Hard-working, hard-rocking indie outfit Cloud Nothings return with Steve Albini-produced Attack on Memory. Is front-man Dylan Baldi ready for “serious” songwriting?
One of the more auspicious young indie-rock acts of the past three or four years, Cleveland’s Cloud Nothings have made a name for themselves with a feverish energy that surges through each of their punky-pop songs. When the band’s eponymous sophomore LP dropped on Carpark Records last year, front-man and songwriter Dylan Baldi generated some impressive buzz for the catchy tunes and searing riffs that drove the album to the top of many “Best of”-lists in 2011. Despite not even being out of his teens, Baldi was quickly rising to the forefront of indie rock’s most prized and promising talents in an age where the guitar-based music of yesteryear was giving way to throwback chillwavers on synths and samplers.
As evidenced in both 2009’s killer comp Turning On and last year’s S/T effort, if there was one thing Baldi knew how to do extremely well, it was write energetic and engaging guitar-pop. So when I got my first listen to Cloud Nothing’s new, Steve Albini-produced “No Future/No Past”, I was a little befuddled. Trading directed, understated songwriting for ventures into instrumental and structural experimentation is one thing, but trying to pull off a five-minute long, slow-burning angst-fest is something completely different. The songwriting was one-note and repetitive to a fault. Within half a minute of this single, I was already skeptic about the direction one of my favorite bands was heading in.
Fortunately, Cloud Nothing’s third full-length, Attack on Memory, isn’t quite the disappointment “No Future/No Past” teases at it becoming. Sure the album starts on a meandering note with both the previously mentioned misstep and “Wasted Days” (which, at a grating and repetitious eight minutes, is a coincidentally telling song title), but energetic and tightly composed tracks like “Fall In” and “Stay Useless” are kept short and fiercely performed, catering to the band’s strengths. Instrumental “Separation” hints at a solid marriage between the pop gems of the group’s finer work and Albini’s noise rock-leaning influences, but fails to rise to the occasion mainly because of a distinct lack of Baldi’s vocal presence, which, despite his recent turns to whiny-ness, often counteract the tedium endured through the rest of the piece’s three minutes. “No Sentiment” plays like “No Future” should have: a minute and half shorter with a chorus to break up the monotony.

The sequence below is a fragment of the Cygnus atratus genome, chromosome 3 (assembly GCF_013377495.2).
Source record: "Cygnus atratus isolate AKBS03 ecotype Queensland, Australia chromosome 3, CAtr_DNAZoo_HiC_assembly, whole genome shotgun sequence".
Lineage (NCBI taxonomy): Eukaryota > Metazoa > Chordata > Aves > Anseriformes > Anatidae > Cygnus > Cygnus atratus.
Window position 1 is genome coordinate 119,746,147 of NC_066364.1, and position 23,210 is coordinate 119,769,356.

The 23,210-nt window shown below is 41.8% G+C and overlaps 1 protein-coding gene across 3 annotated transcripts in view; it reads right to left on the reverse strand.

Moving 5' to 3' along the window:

Luckily, Attack ends strong: “Our Plans” and “Cut You” are easily the most memorable tracks of the outing, highlighting Baldi’s ballad-sense and riffage. That said, the songwriter’s questionable choice to focus his talents on brooding, lumbering pieces like he has here spotlight a level of immaturity in his talent. At 20, Baldi has plenty of time to write dark pieces on love-lost and hopeless, dire situations. For now, though, he should be focusing his skills on doing what he does best: writing from the standpoint of a youthful musician with the world in his corner and buzz in his pocket. Save the tears for another four years and bring back the energy I fell for back in 2009!
Stand-out Track: “Stay Useless” (mp3)
*Bonus! Probably still the band’s best track: favorite tune of 2009!